In an interview with “Axios on HBO,” President Trump explained that he plans to sign an executive order that would remove the loosely interpreted Fourteenth Amendment condition that has allowed an explosion of ‘anchor babies’ to flood the United States since the 1960s.
The move would doubtless cause palpitations among liberals and spark a number of lawsuits, but many people argue that if Obama could write amnesty for millions of illegal aliens, why can’t President Trump remove a loophole concerning what many experts agree was never the intent of the constitution?
In a four-part documentary, the president said that the birthright citizenship for babies born to illegal aliens was about to be removed.
Trump said, “It was always told to me that you needed a constitutional amendment. Guess what? You don’t.”
When asked about the possible legal battle, the president responded, “You can definitely do it with an Act of Congress. But now they’re saying I can do it just with an executive order,” adding, “We’re the only country in the world where a person comes in and has a baby, and the baby is essentially a citizen of the United States … with all of those benefits.”
Trump continued. “It’s ridiculous. It’s ridiculous. And it has to end.”
“It’s in the process. It’ll happen … with an executive order,” the president firmly stated.
The contention revolves around the fact that many scholars argue ‘that the 14th Amendment was only intended to provide citizenship to children born in the U.S. to lawful permanent residents, not to unauthorized immigrants or those on temporary visas.’
John Eastman, a constitutional scholar and director of Chapman University’s Center for Constitutional Jurisprudence, told the show that the Constitution has been misapplied over the past 40 or so years.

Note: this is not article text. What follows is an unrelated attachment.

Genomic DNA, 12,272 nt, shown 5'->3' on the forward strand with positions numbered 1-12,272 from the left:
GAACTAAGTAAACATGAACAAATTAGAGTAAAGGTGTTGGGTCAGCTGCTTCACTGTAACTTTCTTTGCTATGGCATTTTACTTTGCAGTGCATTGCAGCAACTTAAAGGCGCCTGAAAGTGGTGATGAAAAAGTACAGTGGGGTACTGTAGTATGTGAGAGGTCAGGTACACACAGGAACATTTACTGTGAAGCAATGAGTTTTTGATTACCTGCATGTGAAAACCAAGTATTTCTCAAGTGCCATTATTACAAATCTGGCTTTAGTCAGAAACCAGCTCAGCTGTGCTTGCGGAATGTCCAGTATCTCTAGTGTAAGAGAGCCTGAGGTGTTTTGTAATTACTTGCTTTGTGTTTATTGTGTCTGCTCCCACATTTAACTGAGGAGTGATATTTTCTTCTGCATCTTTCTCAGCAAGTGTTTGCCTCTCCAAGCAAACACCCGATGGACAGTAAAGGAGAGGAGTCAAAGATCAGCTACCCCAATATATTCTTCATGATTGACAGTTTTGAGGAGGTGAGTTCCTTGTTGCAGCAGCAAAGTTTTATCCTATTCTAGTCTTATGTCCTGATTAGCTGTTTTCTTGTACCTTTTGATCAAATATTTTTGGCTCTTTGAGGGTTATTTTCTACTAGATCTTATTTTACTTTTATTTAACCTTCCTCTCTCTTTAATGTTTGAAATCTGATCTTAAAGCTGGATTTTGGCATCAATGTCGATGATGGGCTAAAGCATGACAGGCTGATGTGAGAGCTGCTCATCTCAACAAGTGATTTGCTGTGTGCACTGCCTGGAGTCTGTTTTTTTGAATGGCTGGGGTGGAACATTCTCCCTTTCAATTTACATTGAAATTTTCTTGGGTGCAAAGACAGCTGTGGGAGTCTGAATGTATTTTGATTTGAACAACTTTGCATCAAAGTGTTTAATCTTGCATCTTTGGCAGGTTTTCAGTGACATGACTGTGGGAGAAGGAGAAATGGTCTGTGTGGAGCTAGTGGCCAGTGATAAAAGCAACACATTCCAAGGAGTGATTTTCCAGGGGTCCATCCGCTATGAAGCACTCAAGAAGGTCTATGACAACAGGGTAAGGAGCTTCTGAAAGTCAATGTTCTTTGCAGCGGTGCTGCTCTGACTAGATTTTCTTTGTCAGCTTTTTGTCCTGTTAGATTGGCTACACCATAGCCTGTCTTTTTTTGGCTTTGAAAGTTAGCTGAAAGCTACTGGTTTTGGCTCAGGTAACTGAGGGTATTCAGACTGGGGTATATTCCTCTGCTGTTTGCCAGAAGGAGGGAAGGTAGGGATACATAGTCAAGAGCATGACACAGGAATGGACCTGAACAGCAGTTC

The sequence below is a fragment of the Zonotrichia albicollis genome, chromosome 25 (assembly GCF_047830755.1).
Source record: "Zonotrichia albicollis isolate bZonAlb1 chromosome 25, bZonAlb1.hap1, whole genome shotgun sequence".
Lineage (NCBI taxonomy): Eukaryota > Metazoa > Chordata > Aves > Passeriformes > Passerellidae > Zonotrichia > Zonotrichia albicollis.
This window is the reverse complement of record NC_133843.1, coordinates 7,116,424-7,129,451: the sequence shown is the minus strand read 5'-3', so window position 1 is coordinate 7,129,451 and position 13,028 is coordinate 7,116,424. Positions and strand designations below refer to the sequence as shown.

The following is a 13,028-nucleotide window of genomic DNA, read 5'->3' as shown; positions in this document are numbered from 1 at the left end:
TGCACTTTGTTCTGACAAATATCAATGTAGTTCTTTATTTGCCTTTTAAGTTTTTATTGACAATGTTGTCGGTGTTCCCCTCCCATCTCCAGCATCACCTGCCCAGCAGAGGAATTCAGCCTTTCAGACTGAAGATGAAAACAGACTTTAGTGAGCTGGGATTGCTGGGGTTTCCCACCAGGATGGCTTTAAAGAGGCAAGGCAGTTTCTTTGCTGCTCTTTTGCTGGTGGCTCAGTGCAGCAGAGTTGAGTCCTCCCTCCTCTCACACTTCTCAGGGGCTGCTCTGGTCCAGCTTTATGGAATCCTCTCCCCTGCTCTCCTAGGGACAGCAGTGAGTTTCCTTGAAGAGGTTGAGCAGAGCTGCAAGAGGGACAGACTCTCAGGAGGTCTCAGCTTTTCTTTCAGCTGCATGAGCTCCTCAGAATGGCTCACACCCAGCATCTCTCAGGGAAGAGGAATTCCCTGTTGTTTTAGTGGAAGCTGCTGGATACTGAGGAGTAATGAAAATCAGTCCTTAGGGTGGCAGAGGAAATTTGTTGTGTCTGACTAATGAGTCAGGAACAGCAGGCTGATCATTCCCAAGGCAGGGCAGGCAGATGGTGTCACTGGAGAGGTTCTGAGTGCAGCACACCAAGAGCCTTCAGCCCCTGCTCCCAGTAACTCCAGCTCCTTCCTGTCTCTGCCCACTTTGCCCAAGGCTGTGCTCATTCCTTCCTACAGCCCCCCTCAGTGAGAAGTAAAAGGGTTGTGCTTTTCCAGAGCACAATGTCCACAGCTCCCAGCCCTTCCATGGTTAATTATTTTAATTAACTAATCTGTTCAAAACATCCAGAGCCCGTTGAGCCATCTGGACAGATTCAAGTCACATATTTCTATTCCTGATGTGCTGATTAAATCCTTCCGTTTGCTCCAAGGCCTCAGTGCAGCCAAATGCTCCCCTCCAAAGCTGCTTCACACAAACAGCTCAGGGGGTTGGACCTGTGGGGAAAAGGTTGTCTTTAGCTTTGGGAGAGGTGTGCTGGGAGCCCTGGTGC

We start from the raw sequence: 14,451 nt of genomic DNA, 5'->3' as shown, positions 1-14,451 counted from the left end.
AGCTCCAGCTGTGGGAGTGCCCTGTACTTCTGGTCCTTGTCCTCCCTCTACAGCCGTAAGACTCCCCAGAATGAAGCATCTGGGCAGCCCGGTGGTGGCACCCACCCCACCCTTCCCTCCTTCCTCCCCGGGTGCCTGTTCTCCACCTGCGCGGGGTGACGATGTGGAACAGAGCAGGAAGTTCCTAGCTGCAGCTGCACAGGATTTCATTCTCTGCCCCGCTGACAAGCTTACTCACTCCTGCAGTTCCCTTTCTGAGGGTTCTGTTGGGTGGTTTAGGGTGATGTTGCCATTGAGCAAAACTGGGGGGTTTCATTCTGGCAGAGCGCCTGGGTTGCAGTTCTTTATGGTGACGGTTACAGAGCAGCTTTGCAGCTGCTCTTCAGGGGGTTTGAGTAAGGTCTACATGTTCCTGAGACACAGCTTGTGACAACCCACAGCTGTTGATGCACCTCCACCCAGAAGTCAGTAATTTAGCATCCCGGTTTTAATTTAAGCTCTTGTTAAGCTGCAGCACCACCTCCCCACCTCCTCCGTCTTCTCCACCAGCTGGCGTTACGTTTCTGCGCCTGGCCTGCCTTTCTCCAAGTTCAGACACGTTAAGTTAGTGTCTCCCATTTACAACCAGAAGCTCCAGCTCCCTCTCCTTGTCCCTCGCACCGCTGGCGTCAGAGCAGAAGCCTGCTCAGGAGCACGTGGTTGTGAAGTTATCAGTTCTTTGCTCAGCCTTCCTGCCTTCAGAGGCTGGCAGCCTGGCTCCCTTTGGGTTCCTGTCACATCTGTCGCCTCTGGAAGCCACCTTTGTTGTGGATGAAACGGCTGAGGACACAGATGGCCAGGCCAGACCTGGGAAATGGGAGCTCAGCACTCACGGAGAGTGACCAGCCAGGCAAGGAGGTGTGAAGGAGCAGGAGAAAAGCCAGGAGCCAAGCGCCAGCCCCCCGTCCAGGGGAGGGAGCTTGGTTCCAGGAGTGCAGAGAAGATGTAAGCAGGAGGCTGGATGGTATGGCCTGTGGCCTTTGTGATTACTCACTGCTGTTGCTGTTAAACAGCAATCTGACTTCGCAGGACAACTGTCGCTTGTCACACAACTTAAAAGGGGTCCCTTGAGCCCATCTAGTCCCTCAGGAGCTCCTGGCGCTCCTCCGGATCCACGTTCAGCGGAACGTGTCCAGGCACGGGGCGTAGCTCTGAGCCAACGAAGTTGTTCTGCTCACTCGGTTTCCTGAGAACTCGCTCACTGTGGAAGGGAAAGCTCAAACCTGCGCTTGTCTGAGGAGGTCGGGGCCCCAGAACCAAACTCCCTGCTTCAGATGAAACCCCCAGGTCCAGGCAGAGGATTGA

He explained the line “subject to the jurisdiction thereof” means people with ‘full, political allegiance to the U.S., such as green card holders and citizens.’
Michael Anton, a former national security adviser for Trump, pointed out in July that “there’s a clause in the middle of the amendment that people ignore or they misinterpret… subject to the jurisdiction thereof.”
“What they are saying is, if you are born on U.S. soil subject to the jurisdiction of the United States – meaning you’re the child of citizens or the child of legal immigrants, then you are entitled to citizenship,” Anton told Tucker Carlson. “If you are here illegally, if you owe allegiance to a foreign nation, if you’re the citizen of a foreign country, that clause does not apply to you.”
He also explained to the Washington Post the president could, with an executive order, “specify to federal agencies that the children of non-citizens are not citizens” simply because they were born on U.S. soil.
‘Until the 1960s, the 14th Amendment was never applied to undocumented or temporary immigrants,’ Eastman explained.
Between 1980 and 2006, the number “anchor babies” recorded was approximately 370,000, declining slightly over the next few years, according to a 2016 study by Pew Research.
The Supreme Court has ruled that children born to actual immigrants “who are legal permanent residents have citizenship.”
However, there has been no specific ruling regarding those babies born to illegal aliens or those with temporary status.
If the president finalizes this move, which was supposed to be secret, but Axios learned of it through White House ‘sources,’ many people agree that such a definition of the law would be a positive move toward controlling unlawful immigration.